Porn-surfing bureaucrats plague National Science Foundation

posted at 11:36 am on September 29, 2009 by Ed Morrissey

This must be part of the efficiency that Barack Obama hails in government-run programs, right?  The Washington Times says that porn surfing at the National Science Foundation got so bad and wasted so much time and money that the Inspector General had to postpone investigations into grant fraud to stop it.  They will probably have to do the same thing next year, too, before they can stamp it out entirely:

Employee misconduct investigations, often involving workers accessing pornography from their government computers, grew sixfold last year inside the taxpayer-funded foundation that doles out billions of dollars of scientific research grants, according to budget documents and other records obtained by The Washington Times.

The problems at the National Science Foundation (NSF) were so pervasive they swamped the agency’s inspector general and forced the internal watchdog to cut back on its primary mission of investigating grant fraud and recovering misspent tax dollars.

“To manage this dramatic increase without an increase in staff required us to significantly reduce our efforts to investigate grant fraud,” the inspector general recently told Congress in a budget request. “We anticipate a significant decline in investigative recoveries and prosecutions in coming years as a direct result.”

But …

He said the office’s 2010 budget request was written well in advance and that, at the time, “we were consumed with a lot of these cases.”

One senior NSF executive spent 331 days looking at porn from the office.  In case anyone’s counting, most people work no more than 250 days out of the year, as they have 104 Saturdays and Sundays off, plus holidays and vacation.  Either he spent a lot of weekend time at the office surfing the red-light districts of the Internet or he had been doing this for more than a year before getting caught.  The Times reports that his colleagues knew of his “proclivities,” but apparently declined to do anything about it.

He did offer an interesting defense once caught, though.  It turns out that he thought the NSF was a welfare program for young, attractive single women overseas:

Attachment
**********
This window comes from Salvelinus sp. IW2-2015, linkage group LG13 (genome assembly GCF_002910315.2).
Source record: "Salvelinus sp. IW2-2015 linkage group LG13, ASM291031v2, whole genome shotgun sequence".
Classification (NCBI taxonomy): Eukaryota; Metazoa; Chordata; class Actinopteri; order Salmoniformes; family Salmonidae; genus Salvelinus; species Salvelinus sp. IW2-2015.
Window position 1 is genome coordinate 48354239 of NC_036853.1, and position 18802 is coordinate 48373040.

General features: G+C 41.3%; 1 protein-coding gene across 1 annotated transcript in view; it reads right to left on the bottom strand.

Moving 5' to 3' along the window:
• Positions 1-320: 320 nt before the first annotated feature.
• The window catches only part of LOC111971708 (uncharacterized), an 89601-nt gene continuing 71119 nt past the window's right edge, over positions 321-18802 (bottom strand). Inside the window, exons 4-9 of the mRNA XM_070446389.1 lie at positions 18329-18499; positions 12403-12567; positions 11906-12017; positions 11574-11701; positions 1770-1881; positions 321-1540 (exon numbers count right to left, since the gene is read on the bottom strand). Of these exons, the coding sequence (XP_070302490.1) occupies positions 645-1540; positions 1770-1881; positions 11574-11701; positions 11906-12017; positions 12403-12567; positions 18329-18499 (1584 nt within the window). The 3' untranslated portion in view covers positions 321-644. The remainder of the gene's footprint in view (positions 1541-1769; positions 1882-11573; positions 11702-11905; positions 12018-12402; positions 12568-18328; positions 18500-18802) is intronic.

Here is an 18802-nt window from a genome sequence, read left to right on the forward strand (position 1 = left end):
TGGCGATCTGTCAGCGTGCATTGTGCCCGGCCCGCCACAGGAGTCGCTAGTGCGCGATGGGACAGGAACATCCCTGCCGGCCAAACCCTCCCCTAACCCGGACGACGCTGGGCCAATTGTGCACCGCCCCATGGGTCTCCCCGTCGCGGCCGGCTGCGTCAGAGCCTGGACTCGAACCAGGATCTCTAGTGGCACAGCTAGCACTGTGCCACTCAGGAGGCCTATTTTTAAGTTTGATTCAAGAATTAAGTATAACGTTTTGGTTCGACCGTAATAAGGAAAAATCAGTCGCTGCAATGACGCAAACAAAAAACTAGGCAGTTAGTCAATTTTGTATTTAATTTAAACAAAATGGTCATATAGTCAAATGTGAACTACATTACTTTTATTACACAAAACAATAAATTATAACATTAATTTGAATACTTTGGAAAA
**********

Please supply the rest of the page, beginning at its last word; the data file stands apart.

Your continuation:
When finally caught, the NSF official retired. He even offered, among other explanations, a humanitarian defense, suggesting that he frequented the porn sites to provide a living to the poor overseas women. Investigators put the cost to taxpayers of the senior official’s porn surfing at between $13,800 and about $58,000.

“He explained that these young women are from poor countries and need to make money to help their parents and this site helps them do that,” investigators wrote in a memo.

Er, okay … but even if that were the case, it’s the kind of activity one would pursue at home and not in the office at taxpayer expense.  Nor was it just the men.  One woman at NSF uploaded nude pictures of herself to her office computer.  When caught, she claimed she did it by accident.  She still has her job, although if one accepted her story at face value, we have to wonder how someone that foolish has a job in a science foundation — especially one that handles billions of dollars in federal grants.

The most important part of this story to remember is the year: 2008.  Most larger companies that have Internet access solved this problem years ago with good IT work.  The NSF employs 1200 people, and yet got caught by surprise by an epidemic of people surfing the web for porn during work hours.  This is what happens when government removes the profit motive; organizations get sloppy about productivity and effectiveness.


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